The modern lyric may be fractured, tweaked, or warped, but essentially it remains a self-enclosed world created by a singular voice (which isn’t always the same thing as a single subject called “I”). That voice is often speaking to itself in meditative solitude, yet even as the lyric insists on privacy, the act of insisting necessarily implies that there’s someone to be insisted to. This puts the lyric in a potentially awkward position relative to the larger political world.
I suspect he’s right about this being the problem, and I think it’s no surprise that some of the more anthologized contemporary political poems today either take the form of narratives (Rita Dove’s “Parsley,” Carolyn Forché’s “The Colonel”) or extended rants (Judy Jordan’s “Poem about My Rights”). Those forms lend themselves more to exclamations of political positions or illustrations of the dangers of uncurbed power.
Orr addresses another, thornier problem in the next section of his essay when he quotes a poem by Ralph Nader titled “Don’t Listen to Senator Leahy.” I’ll let you google it rather than copy it down here for you. Orr says that this poem is noteworthy
“because it’s comfortable with the idea of politics as politics; it doesn’t presume to stand outside the details of political life while offering judgment on that life.” That’s not the case for poets, he says, and he offers a poem titled “Bush’s War” by Robert Hass as an example. (You can find it here.) Orr writes:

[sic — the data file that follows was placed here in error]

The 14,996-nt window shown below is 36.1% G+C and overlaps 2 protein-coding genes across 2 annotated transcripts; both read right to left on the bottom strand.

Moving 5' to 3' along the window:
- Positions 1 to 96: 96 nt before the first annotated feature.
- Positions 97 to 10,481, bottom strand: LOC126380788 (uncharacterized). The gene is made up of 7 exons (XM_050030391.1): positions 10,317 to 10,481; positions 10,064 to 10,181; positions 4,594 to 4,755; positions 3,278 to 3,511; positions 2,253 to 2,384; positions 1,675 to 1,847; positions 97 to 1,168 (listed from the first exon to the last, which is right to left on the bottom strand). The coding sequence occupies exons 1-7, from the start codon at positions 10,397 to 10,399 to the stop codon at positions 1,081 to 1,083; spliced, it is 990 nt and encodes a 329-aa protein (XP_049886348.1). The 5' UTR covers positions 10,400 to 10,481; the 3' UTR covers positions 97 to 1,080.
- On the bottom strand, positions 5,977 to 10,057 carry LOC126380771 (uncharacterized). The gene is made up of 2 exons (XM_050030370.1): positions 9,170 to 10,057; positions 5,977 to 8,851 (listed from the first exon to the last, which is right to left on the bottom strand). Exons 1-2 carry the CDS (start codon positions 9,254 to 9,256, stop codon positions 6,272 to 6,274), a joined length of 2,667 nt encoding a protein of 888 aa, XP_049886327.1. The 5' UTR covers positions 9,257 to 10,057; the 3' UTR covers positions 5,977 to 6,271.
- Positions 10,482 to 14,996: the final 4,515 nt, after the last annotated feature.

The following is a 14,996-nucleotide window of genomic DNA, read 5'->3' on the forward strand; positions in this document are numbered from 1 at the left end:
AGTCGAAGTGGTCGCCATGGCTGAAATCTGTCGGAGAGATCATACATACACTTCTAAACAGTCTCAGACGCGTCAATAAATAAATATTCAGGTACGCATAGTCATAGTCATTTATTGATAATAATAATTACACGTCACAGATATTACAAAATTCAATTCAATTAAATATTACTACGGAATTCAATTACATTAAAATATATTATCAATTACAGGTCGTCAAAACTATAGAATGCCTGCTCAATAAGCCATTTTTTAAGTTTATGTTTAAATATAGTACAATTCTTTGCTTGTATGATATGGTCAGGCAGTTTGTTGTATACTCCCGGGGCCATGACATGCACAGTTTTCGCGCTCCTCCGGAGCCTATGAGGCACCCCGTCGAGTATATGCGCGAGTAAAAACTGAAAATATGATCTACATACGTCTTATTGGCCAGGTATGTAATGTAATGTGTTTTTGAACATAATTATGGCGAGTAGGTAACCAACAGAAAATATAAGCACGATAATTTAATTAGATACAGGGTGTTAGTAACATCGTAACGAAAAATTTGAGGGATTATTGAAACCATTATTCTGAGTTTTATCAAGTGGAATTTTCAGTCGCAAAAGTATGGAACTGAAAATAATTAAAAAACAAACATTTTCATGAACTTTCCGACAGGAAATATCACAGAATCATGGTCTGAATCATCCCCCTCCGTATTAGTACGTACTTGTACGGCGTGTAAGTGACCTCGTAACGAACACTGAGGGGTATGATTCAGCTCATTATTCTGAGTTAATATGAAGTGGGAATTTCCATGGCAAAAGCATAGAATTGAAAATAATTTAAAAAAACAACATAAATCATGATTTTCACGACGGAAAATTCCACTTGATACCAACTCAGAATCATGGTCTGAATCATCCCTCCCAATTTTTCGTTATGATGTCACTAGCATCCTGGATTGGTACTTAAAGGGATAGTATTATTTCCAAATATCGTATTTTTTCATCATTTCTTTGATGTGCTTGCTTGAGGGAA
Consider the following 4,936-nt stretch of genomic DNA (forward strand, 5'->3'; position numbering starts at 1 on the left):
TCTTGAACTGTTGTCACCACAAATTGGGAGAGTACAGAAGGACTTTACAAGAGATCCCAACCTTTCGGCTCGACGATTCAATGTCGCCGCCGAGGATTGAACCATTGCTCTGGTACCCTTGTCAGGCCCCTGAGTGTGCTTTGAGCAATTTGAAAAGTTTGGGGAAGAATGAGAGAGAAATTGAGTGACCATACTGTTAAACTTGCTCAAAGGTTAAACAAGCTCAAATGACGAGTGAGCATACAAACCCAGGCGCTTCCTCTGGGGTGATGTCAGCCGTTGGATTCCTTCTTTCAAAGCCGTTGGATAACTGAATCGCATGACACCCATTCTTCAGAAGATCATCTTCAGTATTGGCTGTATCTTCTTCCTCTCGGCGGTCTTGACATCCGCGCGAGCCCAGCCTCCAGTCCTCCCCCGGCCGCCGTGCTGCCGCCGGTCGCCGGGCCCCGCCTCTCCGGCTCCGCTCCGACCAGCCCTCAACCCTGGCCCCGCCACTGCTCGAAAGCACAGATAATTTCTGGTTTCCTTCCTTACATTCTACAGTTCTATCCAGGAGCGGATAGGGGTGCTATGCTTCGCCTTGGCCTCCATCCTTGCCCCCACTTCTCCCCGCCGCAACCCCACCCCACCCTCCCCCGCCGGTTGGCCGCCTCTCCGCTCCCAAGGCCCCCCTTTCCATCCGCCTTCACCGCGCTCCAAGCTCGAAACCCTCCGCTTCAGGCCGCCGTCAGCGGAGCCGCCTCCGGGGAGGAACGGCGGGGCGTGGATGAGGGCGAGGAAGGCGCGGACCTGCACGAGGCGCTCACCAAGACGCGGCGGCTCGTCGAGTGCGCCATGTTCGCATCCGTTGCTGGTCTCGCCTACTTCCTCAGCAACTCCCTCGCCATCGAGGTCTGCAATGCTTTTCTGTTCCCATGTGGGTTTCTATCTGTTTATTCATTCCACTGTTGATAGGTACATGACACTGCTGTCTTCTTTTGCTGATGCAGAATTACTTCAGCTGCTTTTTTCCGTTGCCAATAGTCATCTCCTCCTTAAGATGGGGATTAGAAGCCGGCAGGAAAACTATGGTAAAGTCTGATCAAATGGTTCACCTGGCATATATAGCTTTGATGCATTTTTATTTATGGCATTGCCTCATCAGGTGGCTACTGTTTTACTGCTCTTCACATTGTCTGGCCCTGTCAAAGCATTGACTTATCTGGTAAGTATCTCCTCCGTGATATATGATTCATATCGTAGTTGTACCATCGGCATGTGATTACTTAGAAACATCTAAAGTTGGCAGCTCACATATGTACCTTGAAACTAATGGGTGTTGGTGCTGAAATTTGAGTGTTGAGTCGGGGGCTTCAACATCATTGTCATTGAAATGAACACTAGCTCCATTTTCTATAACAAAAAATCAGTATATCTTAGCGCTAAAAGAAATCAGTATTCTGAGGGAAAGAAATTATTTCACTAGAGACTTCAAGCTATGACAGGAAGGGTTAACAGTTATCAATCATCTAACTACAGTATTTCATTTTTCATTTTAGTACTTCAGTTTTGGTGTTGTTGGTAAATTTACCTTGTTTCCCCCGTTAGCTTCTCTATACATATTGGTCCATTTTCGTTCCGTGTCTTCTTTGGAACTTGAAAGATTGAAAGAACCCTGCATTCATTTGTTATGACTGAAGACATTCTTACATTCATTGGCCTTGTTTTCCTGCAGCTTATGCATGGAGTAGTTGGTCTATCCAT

Hass’s feelings are praiseworthy and his despair at American policy is justifiable, but the poem never addresses its political subject in terms that are actually political. It puts forward no argument, makes no revelatory comparison, confronts no new audience, engages no new misconception in language liekly to be understood by the deceived, and so on and so on.
I don’t think that’s completely accurate. The poem has problems, from my point of view–it begins with “I” and stays there for far too long, and wanders through places not remotely connected to Bush’s war. I can understand the desire to do that, to approach a subject like this obliquely, but the poem doesn’t really begin to resonate until it becomes immediate, near the end.
Certainly there’s a rage
To injure what’s injured us. Wars
Are always pitched to us that way.
The well-paid news readers read the reasons
On the air. And we who are injured,
Or have been convinced that we are injured,
Are always identified with virtue. It’s that–
The rage to hurt mixed with self-righteousness
And fear–that’s murderous.